Developing autonomy will enable students to apply feedback quickly and effectively, relying on their own intrinsic feedback rather than that of the teacher. Students will be empowered to monitor and self-regulate their own learning and to develop their own strategies for self-improvement. The ability to take your students to the state of autonomous learning is the ultimate goal for any teacher.
FOSTER A 'GROWTH MINDSET'
Psychologist Angela Duckworth, in her book Grit from 2016, states that the secret to achievement and success is not innate talent but grit – ‘passion and perseverance to long term goals’. Achieving ‘grit’ in dance teaching and learning requires developing intrinsic motivation, resilience and autonomy not just in our students but in ourselves. We must promote students’ long term and continued enjoyment, engagement and participation in dance. Research from Price-Mitchell in 2015 highlights that resilience enables us to adapt to change more effectively. Resilience and what psychologist professor Carol Dweck defines as a ‘growth mindset’ are inextricably intertwined:
"In a growth mindset, people believe that their most basic abilities can be developed through dedication and hard work. This view creates a love of learning and a resilience that is essential for great accomplishment."
– Carol Dweck 2015
Dweck believes that talent is intelligently applied effort in disguise. A growth mindset not only accelerates and promotes deeper learning, but can help avert many students from stopping when training becomes hard or demanding. This enables them to face and welcome challenges rather than shying away from them.
Strategies to foster a growth mindset would include praising effort over outcome and in particular the strategies used by students and the progress made in the pursuit of that outcome. Teachers should focus on what students can become or can do in the future, rather than what they can’t do now – it’s just that they haven’t learnt how to do it ‘yet’. By focusing on the word ‘yet’, students are less concerned with the ‘now’ and more concerned with the actions and pathways they need to take to improve. Creating goals that are just outside their reach, known as ‘deliberate practice’, will also help foster resilience. If the past six months has taught us anything, it’s the necessity of cultivating a more expansive growth mindset in yourself and your students. A growth mindset makes it possible not only to weather the crisis but to come out of it stronger.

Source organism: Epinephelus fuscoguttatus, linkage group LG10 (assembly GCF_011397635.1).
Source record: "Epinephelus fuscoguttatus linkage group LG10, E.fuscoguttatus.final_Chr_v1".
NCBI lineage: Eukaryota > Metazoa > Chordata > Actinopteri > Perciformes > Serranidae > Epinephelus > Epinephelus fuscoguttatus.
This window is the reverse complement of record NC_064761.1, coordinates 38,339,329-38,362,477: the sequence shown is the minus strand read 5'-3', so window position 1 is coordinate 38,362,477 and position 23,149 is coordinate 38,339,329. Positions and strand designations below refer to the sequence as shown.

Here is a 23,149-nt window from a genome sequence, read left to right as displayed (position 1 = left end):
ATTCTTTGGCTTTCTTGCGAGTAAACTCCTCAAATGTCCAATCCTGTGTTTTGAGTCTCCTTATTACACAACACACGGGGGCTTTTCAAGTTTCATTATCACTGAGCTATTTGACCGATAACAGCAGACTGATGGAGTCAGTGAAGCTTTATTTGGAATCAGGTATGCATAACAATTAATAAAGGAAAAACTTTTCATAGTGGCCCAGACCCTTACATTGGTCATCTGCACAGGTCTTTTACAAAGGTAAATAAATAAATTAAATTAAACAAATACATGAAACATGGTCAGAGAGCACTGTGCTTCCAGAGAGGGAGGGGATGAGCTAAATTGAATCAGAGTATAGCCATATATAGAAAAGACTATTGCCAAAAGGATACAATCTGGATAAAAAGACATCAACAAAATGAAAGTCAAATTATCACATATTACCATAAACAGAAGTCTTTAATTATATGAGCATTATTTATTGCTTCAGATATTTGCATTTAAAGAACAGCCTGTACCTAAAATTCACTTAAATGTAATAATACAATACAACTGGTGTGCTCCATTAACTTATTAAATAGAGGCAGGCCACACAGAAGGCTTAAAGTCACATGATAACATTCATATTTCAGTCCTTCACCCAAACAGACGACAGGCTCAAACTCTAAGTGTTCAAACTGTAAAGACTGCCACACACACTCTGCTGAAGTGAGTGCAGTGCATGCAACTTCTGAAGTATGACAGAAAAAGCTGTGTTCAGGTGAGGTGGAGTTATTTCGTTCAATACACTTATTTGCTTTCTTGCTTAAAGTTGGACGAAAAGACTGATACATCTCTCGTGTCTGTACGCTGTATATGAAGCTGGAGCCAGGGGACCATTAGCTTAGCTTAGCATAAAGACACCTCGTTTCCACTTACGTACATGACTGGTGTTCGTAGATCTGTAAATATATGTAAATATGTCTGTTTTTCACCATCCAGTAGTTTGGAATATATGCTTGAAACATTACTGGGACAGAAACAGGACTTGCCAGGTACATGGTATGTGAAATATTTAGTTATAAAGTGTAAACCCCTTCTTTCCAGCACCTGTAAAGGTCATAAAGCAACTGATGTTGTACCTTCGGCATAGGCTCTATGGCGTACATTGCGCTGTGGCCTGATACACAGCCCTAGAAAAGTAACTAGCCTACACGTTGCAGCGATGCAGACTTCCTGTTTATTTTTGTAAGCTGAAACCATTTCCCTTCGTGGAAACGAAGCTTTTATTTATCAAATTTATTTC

The coronavirus outbreak has demonstrated how our lives can change quickly and unpredictably. We can’t and shouldn’t try to avoid change, but we can control how we react to it: we need to embrace transition and see challenges as opportunities to thrive upon rather than obstacles to overcome. I strongly advocate for our profession rejecting the know-it-all mindset and embracing a ‘learn-it-all curiosity’ (Nadella, 2014)*.
It is important to push boundaries and question past and current practices: how have these practices served our past and current students, and do they prepare any prospective dancers to meet the undeniable challenges that lie ahead for our industry? By developing autonomy and resilience in our students we will enable them to prosper and thrive in the face of challenges. Autonomy will help to ensure we all continue to learn and prosper from the love of dance, helping to secure the viability of our profession now and well into the future.
* When Satya Nadella took over as CEO of Microsoft in 2014, he inherited a firm fading towards irrelevance, plagued by internal fights and inertia. After reading Carol Dweck’s book Mindset: The New Psychology of Success, it inspired him to change the company around from what he stated was: a historical ‘know-it-all’ culture to an organisation that epitomised a ‘learn-it-all’ curiosity.